Sewing Lesson 1a - Cutting Your Fabric and Maintaining an Even Seam Allowance

Published on 30 January 2024 at 08:38

Hello Friend!  I'm so excited that you are here with me today!  This will be your first step in a delightful journey toward sewing for yourself and/or your family.  It is so good for us in this face paced instant gratification world, to slow down and thoughtfully and mindfully craft something beautiful.  I hope I can help you grow to love sewing as much as I do!  I will be bringing you a new sewing lesson on the last Tuesday of every month this year!  Each lesson will build on the skills of the last lesson.  Each lesson will also include promo codes for 20% off the patterns I use in the lesson!  The codes will be good for one month in order to give you plenty of time to work through the lesson.  When you make anything from this lesson, post it on The Sewing Hub, the Sunflower Seams Facebook group, and Instagram to win a free pattern of choice from Sunflower Seams.  Use the hashtags #learnwithSunflowerSeams and #learnwithTamarHopeDesigns.

Let's get this party started!!! The first step is to practice sewing a consistent seam allowance without thread in your machine.  Pop over to my guest post here for the seam allowance lesson.  After learning about maintaining even seam allowances, practice on a sheet of paper as directed in the seam allowance lesson. 

When you're ready to try out your skills on fabric, go ahead and grab a pattern.  I recommend starting with a small and simple project.   That way if you mess up,  you're not losing too much valuable time and fabric.  The Freesia Bow Pattern is a great place to start!  And if you use the code seamallowance20, you can get it for 20% off this month!

Once you purchase a PDF pattern, you will need to either print it off or project it onto your fabric.   (I can create a post about projecting PDF patterns on fabric if there's interest.  It saves time and paper, but it requires mounting a projector above your cutting surface.)  When you go to print off your pattern, make sure that it prints at 100%.  You do NOT want your printer dialogue box to say "fit to page."  After you print,  always double check that the 1" square is indeed 1" tall and 1" wide.   

Any deviation no matter how small can add up to big fit issues. For more printing tips including printing only the size you need, check out this post.

After printing,  tape your pages together matching corner and side markings.  I like to trim the edge that overlaps to make it easier to line up.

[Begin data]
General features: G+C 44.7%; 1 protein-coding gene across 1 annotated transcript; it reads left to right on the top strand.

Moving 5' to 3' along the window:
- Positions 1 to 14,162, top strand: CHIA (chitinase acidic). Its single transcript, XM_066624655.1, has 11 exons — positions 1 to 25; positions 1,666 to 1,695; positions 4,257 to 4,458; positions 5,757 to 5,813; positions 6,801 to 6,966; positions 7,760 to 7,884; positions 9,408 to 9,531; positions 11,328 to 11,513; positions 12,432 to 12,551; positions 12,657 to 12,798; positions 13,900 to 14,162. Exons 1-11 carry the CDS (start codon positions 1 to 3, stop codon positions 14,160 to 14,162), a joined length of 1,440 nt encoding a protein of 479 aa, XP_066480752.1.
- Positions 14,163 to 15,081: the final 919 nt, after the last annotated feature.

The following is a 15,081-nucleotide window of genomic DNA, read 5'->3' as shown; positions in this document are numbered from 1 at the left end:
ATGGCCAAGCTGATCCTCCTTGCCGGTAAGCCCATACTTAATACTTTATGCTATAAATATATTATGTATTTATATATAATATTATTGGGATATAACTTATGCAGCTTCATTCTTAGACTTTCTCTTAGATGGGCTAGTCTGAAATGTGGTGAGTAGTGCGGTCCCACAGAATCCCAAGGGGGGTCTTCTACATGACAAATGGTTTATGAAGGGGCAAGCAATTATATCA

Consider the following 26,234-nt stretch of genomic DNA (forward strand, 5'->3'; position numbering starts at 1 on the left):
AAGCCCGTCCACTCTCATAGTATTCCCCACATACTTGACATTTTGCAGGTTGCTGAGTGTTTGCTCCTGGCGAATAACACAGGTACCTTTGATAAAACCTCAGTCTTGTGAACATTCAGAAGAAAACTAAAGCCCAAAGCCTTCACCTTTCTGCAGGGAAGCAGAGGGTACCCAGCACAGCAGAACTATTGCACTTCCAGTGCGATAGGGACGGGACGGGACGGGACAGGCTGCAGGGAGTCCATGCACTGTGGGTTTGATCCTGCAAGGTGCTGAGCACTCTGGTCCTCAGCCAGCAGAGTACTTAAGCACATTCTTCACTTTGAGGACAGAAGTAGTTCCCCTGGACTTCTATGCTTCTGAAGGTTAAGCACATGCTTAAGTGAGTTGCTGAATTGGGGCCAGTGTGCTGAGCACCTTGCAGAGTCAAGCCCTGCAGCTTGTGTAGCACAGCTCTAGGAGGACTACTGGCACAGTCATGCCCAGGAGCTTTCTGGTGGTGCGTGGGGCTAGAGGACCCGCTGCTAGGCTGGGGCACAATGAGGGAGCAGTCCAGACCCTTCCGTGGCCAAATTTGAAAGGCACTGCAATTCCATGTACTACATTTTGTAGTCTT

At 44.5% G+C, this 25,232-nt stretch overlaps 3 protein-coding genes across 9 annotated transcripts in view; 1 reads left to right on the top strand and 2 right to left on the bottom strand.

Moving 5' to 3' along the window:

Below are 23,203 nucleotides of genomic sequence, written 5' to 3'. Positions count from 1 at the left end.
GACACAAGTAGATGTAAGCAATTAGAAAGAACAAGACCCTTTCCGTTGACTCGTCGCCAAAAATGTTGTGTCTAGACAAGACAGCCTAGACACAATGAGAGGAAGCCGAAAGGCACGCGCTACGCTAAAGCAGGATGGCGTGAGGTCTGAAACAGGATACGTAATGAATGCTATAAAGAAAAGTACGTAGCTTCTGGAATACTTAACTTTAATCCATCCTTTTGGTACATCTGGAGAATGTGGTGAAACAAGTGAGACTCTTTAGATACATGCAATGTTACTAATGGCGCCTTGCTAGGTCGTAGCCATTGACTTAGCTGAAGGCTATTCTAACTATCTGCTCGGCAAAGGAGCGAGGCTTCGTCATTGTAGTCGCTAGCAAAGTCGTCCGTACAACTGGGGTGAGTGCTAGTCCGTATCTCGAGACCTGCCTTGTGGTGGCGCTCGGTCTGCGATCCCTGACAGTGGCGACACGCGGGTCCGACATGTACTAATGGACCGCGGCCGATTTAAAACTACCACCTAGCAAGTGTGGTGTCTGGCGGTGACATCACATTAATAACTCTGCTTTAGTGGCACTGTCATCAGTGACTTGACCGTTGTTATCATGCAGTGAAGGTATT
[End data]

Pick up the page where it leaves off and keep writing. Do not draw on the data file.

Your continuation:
Next, cut out your paper pattern pieces.  Once they are cut out lay them out on your fabric.   If the pattern piece is supposed to go on the fold,  fold your fabric like this.  The uncut edge of your fabric is called the selvage.  The grainline goes parallel to the selvage. 

If you need to cut two of anything, you can fold your fabric in the same way and cut two at the same time.  This will result in two mirrored pieces which is perfect for things like sleeves and back bodice pieces.

There are two ways to cut your fabric.   You can pin your pattern pieces to your fabric and cut around the pieces with a sewing scissors.

Or you can hold your pattern piece down with pattern weights, and cut around your piece with a rotary cutter. (Small heavy items that can hold your paper piece in place can be used as pattern weights. I tend to use whatever is in my craft room at the time.   In this picture, I'm using a small jar of snap parts).  If you use a rotary cutter, make sure you cut on a cutting mat.  Self-healing mats are the best and hold up the longest.

Cutting out your fabric takes a lot of time, but it's important to cut carefully!  The cutting process always takes longer than you think it should, but well cut pieces will result in a lovely finished product! 

Come back tomorrow and I'll walk you through sewing these two lovely patterns.  The Freesia Bow and the Rosewood Skirt.  The Rosewood skirt happens to be the perfect hopscotch skirt!  And you can get 20% off both of these patterns with the code SeamAllowance20.

I realize that not all of you are here to sew for girls.  If that's the case here are a few pattern options that you can sew with all of the information that I will give you in lesson 1.

Adult Pajama Pants

Kid's Pajama Pants

Adult skirt

If you have any questions as you work through this lesson, feel free to ask in The Sewing Hub!  Tag me in your question, so I make sure to see it!

~This post may contain affiliate links.  If you buy from the links, I may receive a small commission, but these are all products that I use and love.  You can learn more by reading my Privacy + Disclosure statement. ~

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